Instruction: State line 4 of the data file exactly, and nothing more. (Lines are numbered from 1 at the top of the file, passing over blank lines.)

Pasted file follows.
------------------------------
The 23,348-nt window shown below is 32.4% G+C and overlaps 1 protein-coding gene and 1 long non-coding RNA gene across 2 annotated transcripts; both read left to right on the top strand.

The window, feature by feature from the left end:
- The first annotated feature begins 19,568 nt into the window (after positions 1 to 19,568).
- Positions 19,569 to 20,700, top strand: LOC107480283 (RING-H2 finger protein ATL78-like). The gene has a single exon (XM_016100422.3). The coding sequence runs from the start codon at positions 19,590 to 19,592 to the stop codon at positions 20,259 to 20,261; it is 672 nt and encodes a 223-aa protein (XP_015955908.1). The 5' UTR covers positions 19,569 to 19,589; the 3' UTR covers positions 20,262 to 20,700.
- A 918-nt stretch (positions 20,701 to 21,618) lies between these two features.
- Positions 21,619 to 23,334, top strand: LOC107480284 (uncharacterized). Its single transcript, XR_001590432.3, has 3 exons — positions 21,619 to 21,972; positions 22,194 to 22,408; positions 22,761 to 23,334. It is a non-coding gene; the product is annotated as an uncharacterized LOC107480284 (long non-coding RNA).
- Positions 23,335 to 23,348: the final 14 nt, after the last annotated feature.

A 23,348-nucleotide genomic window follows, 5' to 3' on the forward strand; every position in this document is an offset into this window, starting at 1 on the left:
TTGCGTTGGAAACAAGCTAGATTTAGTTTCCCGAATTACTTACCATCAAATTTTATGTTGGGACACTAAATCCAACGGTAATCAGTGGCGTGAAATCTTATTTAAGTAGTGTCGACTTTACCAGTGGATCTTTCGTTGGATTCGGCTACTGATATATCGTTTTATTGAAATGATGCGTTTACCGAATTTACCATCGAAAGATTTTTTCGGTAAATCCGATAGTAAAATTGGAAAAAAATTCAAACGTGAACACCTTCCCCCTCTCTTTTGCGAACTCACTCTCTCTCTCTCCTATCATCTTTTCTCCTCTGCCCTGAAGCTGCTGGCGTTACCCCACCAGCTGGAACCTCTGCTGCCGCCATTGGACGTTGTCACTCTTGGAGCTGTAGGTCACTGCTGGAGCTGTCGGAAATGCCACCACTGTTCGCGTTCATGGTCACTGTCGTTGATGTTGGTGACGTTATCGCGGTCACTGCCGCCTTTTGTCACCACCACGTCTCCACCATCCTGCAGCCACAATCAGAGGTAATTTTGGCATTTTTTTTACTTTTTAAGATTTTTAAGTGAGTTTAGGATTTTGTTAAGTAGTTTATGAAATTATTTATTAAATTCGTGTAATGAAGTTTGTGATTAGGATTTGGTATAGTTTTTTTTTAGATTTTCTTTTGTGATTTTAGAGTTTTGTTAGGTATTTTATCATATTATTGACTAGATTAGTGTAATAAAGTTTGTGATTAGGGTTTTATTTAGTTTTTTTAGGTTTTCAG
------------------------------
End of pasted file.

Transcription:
- Positions 19,569 to 20,700, top strand: LOC107480283 (RING-H2 finger protein ATL78-like). The gene has a single exon (XM_016100422.3). The coding sequence runs from the start codon at positions 19,590 to 19,592 to the stop codon at positions 20,259 to 20,261; it is 672 nt and encodes a 223-aa protein (XP_015955908.1). The 5' UTR covers positions 19,569 to 19,589; the 3' UTR covers positions 20,262 to 20,700.